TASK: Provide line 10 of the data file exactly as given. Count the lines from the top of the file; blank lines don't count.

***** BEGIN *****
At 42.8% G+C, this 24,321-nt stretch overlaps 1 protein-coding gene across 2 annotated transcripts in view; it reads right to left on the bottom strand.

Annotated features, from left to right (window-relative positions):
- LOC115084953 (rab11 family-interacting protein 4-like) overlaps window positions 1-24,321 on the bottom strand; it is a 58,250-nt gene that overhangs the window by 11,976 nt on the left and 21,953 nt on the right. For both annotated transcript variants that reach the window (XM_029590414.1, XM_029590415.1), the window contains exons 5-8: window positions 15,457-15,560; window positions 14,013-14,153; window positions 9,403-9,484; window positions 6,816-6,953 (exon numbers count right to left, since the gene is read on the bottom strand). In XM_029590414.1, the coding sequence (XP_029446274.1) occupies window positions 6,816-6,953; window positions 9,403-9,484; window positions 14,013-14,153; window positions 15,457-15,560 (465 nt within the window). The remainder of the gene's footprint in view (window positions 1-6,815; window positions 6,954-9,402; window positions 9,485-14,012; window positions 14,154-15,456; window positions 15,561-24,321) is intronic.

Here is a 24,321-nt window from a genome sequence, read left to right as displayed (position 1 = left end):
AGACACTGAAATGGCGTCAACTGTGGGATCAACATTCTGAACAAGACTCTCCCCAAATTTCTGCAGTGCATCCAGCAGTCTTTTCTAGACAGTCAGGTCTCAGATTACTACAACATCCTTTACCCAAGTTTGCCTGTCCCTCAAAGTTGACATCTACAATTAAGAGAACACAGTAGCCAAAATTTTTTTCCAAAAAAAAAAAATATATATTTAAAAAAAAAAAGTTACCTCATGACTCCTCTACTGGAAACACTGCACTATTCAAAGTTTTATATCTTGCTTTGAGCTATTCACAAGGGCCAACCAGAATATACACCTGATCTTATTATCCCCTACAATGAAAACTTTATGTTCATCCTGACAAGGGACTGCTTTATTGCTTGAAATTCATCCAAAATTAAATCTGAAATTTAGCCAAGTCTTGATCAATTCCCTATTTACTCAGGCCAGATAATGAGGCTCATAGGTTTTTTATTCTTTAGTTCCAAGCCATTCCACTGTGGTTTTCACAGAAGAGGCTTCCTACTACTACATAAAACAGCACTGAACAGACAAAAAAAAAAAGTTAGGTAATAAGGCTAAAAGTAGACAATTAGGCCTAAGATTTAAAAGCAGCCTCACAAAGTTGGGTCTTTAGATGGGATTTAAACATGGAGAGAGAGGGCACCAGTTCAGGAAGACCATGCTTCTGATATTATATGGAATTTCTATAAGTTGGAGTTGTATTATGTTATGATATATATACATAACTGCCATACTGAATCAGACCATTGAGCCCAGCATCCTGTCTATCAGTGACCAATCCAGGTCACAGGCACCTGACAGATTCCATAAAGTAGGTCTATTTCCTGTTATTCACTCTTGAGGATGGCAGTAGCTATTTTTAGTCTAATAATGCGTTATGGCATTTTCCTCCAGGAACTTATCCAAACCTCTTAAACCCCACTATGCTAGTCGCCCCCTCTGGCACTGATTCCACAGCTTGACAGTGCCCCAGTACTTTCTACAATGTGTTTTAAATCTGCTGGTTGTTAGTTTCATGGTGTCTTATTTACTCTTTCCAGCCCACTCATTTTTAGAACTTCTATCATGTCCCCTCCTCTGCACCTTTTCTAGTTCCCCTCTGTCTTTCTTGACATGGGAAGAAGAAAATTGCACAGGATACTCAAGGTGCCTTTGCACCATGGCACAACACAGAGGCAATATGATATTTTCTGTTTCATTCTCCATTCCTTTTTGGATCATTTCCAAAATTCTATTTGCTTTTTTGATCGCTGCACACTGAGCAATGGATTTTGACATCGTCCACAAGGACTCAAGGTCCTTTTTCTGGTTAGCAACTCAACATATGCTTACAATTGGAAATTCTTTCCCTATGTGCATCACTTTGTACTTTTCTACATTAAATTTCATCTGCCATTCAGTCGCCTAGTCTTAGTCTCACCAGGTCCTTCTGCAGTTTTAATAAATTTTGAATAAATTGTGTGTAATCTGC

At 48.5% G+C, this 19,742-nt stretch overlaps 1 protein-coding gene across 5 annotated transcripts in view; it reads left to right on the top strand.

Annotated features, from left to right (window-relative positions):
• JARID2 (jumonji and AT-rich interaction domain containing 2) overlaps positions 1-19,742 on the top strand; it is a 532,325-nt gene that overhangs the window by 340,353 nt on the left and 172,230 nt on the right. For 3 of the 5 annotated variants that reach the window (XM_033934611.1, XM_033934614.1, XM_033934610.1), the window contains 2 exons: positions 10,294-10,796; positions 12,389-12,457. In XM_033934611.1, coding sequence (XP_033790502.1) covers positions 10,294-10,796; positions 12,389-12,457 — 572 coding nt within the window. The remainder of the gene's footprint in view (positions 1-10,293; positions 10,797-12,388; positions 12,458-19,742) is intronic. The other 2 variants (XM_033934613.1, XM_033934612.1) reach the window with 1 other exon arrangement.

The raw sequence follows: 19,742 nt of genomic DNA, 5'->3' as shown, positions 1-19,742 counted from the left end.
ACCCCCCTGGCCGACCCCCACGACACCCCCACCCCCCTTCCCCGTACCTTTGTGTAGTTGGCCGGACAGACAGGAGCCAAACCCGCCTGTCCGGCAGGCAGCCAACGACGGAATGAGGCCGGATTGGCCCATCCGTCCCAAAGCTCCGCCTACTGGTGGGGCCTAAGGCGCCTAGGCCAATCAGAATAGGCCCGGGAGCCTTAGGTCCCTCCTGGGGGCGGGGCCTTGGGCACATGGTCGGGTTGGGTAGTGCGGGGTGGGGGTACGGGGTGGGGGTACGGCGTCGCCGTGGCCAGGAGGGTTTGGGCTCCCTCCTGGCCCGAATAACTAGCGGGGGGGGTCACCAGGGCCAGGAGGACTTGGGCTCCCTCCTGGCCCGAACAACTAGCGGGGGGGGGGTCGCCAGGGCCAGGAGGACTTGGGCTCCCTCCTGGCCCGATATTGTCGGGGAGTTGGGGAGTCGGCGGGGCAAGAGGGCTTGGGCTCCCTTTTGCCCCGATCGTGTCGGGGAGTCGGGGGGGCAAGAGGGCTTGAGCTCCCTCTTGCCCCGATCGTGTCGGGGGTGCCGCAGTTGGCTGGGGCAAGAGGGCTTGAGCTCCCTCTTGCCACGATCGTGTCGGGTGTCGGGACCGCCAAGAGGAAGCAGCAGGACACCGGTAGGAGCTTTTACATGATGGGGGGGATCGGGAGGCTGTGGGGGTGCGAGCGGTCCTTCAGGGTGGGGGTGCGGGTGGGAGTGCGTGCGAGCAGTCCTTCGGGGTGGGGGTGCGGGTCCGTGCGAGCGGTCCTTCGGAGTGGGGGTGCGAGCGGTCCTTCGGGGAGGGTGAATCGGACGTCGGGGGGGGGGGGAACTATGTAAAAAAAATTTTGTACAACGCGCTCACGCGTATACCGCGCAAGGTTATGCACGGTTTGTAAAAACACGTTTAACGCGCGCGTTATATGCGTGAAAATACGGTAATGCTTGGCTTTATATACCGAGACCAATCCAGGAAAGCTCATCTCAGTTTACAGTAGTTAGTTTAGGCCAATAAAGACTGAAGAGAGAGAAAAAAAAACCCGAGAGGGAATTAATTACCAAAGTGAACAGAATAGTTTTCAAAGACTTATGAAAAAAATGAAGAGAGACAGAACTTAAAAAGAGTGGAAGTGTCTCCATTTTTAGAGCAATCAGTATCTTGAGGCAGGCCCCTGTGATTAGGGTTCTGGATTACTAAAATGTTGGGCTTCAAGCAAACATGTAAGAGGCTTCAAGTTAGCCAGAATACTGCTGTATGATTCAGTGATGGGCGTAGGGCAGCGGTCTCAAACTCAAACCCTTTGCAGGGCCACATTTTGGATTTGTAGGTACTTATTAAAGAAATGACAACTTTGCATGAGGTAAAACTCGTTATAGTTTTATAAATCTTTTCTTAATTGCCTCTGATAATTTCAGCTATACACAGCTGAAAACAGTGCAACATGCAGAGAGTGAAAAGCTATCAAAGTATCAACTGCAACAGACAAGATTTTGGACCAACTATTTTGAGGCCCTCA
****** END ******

ACCCCCCTGGCCGACCCCCACGACACCCCCACCCCCCTTCCCCGTACCTTTGTGTAGTTGGCCGGACAGACAGGAGCCAAACCCGCCTGTCCGGCAGGCAGCCAACGACGGAATGAGGCCGGATTGGCCCATCCGTCCCAAAGCTCCGCCTACTGGTGGGGCCTAAGGCGCCTAGGCCAATCAGAATAGGCCCGGGAGCCTTAGGTCCCTCCTGGGGGCGGGGCCTTGGGCACATGGTCGGGTTGGGTAGTGCGGGGTGGGGGTACGGGGTGGGGGTACGGCGTCGCCGTGGCCAGGAGGGTTTGGGCTCCCTCCTGGCCCGAATAACTAGCGGGGGGGGTCACCAGGGCCAGGAGGACTTGGGCTCCCTCCTGGCCCGAACAACTAGCGGGGGGGGGGTCGCCAGGGCCAGGAGGACTTGGGCTCCCTCCTGGCCCGATATTGTCGGGGAGTTGGGGAGTCGGCGGGGCAAGAGGGCTTGGGCTCCCTTTTGCCCCGATCGTGTCGGGGAGTCGGGGGGGCAAGAGGGCTTGAGCTCCCTCTTGCCCCGATCGTGTCGGGGGTGCCGCAGTTGGCTGGGGCAAGAGGGCTTGAGCTCCCTCTTGCCACGATCGTGTCGGGTGTCGGGACCGCCAAGAGGAAGCAGCAGGACACCGGTAGGAGCTTTTACATGATGGGGGGGATCGGGAGGCTGTGGGGGTGCGAGCGGTCCTTCAGGGTGGGGGTGCGGGTGGGAGTGCGTGCGAGCAGTCCTTCGGGGTGGGGGTGCGGGTCCGTGCGAGCGGTCCTTCGGAGTGGGGGTGCGAGCGGTCCTTCGGGGAGGGTGAATCGGACGTCGGGGGGGGGGGGAACTATGTAAAAAAAATTTTGTACAACGCGCTCACGCGTATACCGCGCAAGGTTATGCACGGTTTGTAAAAACACGTTTAACGCGCGCGTTATATGCGTGAAAATACGGTAATGCTTGGCTTTATATACCGAGACCAATCCAGGAAAGCTCATCTCAGTTTACAGTAGTTAGTTTAGGCCAATAAAGACTGAAGAGAGAGAAAAAAAAACCCGAGAGGGAATTAATTACCAAAGTGAACAGAATAGTTTTCAAAGACTTATGAAAAAAATGAAGAGAGACAGAACTTAAAAAGAGTGGAAGTGTCTCCATTTTTAGAGCAATCAGTATCTTGAGGCAGGCCCCTGTGATTAGGGTTCTGGATTACTAAAATGTTGGGCTTCAAGCAAACATGTAAGAGGCTTCAAGTTAGCCAGAATACTGCTGTATGATTCAGTGATGGGCGTAGGGCAGCGGTCTCAAACTCAAACCCTTTGCAGGGCCACATTTTGGATTTGTAGGTACTTATTAAAGAAATGACAACTTTGCATGAGGTAAAACTCGTTATAGTTTTATAAATCTTTTCTTAATTGCCTCTGATAATTTCAGCTATACACAGCTGAAAACAGTGCAACATGCAGAGAGTGAAAAGCTATCAAAGTATCAACTGCAACAGACAAGATTTTGGACCAACTATTTTGAGGCCCTCA